Landfills and dumps poison our air, water, land, and food supplies, and their use fuels an unsustainable linear system of consumption and wasting. As the largest human-created source of methane gas, landfills are also a significant contributor to global climate change.
Gases escaping from landfills contain toxic pollutants that can cause cancer, asthma, and other serious health effects. Studies link living near landfills with cancer, where escaping gases will typically carry toxic chemicals such as paint thinner, solvents, pesticides, and other hazardous volatile organic compounds. All dumps also leak toxic leachate; even “state-of-the-art” landfills will eventually leak and pollute nearby groundwater.
Landfills are also a significant contributor to climate change. They are the largest global source of human-created methane emissions, a toxic climate-changing gas that is 25 to 72 times more potent than carbon dioxide.
In addition to releasing significant greenhouse gases, waste disposal in landfills and dumps also drives a lifecycle climate-changing system that is steeped in unsustainable patterns of consumption, transportation, energy use, and resource extraction. The amount of waste we contribute to landfills represents only the tip of a very big iceberg. For every ton of municipal discards wasted, more than 70 tons of manufacturing, mining, oil and gas exploration, agricultural, coal combustion, and other discards are produced. Our use of landfills thus feeds a system in which a constant flow of resources need to be pulled out of the Earth, processed in factories, shipped around the world, and buried in our communities.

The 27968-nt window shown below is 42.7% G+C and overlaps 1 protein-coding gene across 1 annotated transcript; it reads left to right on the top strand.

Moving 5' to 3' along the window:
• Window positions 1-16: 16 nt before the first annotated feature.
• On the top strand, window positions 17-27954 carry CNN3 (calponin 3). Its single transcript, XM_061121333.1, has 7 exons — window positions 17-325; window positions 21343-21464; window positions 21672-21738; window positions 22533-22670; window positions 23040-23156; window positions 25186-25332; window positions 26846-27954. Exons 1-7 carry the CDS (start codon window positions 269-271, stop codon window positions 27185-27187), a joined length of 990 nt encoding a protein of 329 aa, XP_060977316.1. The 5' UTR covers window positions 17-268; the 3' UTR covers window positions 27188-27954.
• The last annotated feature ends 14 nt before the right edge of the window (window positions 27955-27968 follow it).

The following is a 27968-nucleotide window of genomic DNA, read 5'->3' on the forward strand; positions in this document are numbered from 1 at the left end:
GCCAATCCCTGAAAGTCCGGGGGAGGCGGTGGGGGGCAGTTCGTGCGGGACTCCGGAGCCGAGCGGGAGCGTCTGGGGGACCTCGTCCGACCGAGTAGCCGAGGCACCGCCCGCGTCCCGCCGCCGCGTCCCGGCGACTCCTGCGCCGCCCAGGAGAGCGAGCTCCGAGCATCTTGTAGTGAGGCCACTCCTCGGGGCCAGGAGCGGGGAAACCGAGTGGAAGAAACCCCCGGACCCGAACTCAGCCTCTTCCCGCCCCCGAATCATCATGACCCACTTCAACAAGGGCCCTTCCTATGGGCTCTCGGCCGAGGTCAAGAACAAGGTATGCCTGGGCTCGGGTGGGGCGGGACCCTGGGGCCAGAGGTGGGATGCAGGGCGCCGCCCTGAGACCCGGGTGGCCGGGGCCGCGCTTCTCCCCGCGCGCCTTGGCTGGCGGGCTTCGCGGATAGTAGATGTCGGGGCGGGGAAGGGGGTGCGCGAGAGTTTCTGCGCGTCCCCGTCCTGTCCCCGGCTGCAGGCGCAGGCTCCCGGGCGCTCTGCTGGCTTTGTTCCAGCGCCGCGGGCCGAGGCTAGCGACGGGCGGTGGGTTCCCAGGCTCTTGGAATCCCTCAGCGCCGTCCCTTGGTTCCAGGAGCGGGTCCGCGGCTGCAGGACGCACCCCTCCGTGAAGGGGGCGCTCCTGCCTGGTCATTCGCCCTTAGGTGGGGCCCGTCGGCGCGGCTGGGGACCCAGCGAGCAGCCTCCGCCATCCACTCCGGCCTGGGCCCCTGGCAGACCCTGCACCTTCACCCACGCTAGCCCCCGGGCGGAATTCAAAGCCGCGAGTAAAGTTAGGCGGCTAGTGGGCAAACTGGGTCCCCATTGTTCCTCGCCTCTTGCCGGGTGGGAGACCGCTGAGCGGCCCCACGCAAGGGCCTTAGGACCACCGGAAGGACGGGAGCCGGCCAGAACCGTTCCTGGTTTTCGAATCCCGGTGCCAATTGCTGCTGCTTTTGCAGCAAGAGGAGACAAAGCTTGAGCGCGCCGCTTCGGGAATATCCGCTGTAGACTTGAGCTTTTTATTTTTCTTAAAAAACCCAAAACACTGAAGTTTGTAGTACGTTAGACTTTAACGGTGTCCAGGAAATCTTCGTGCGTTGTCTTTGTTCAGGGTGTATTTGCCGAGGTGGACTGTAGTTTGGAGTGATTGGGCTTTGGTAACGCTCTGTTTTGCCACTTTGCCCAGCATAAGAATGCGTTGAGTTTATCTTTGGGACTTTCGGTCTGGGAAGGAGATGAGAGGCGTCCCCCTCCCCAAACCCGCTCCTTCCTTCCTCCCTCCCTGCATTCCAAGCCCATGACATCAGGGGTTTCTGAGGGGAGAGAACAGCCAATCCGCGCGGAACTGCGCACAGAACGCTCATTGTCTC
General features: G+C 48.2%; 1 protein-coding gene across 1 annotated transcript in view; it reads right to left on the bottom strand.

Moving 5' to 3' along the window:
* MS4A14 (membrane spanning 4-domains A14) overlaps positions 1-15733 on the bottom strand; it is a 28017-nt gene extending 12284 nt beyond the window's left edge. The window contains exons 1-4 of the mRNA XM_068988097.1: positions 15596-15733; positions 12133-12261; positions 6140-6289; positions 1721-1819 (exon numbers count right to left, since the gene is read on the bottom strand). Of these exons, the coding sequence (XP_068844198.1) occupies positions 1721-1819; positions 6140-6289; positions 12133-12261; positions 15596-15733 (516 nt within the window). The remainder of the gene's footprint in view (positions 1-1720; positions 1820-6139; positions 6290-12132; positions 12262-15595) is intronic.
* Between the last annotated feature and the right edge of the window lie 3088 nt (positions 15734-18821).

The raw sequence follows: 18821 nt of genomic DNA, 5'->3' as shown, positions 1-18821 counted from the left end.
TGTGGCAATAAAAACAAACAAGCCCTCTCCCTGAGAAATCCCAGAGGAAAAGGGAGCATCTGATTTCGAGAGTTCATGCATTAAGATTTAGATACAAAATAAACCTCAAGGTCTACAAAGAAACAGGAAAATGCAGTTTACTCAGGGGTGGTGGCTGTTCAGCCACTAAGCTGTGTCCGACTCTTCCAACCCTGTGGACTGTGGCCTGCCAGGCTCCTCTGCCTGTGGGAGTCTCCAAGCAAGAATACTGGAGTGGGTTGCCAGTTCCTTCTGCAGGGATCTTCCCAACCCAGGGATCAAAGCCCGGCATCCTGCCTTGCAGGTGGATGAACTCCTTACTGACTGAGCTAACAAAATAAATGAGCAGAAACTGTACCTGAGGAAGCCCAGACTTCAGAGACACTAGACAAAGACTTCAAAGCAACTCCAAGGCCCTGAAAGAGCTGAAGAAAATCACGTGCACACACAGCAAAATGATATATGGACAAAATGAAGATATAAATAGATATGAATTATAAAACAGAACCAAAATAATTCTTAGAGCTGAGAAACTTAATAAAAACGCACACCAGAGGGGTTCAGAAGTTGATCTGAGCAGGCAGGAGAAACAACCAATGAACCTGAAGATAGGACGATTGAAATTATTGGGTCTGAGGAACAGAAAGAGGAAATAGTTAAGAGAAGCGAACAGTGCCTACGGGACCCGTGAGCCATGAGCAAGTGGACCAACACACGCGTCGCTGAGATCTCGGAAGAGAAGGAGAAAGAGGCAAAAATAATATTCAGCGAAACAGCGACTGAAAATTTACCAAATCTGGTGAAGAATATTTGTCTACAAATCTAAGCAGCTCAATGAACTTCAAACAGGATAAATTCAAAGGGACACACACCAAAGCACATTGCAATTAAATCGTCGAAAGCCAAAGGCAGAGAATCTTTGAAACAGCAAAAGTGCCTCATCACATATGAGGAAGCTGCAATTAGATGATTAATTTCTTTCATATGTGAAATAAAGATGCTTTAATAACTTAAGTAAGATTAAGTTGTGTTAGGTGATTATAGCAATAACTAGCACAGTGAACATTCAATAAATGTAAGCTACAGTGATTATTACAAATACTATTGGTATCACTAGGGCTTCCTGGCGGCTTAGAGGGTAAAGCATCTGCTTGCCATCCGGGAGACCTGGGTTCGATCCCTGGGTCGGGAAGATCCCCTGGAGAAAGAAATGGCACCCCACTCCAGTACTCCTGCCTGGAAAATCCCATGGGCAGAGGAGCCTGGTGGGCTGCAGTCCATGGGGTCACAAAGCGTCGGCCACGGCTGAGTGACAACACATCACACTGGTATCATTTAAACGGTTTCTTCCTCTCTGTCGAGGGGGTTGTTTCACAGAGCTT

Some landfills have systems that attempt to capture the toxic gases they create. Landfill gas capture systems should not be subsidized by governments under renewable
energy and green power incentive programs or carbon trading schemes,
however. Preventing potent methane
emissions altogether should be prioritized over strategies that offer
only limited emissions mitigation. Indeed, all landfill operators
should be required to collect the landfill gases they create; they
should not be subsidized to do this!
The negative environmental and social impacts of landfill and dump use can be completely eliminated when a zero waste path is chosen. Source reduction, reuse, and recycling can avoid significant greenhouse gas emissions and the poisoning of our air, land and water. Learn more about landfills' impact on climate change in GAIA's Stop Trashing the Climate report, and how GAIA is addressing the links between wasting and our climate through its global Zero Waste for Zero Warming campaign.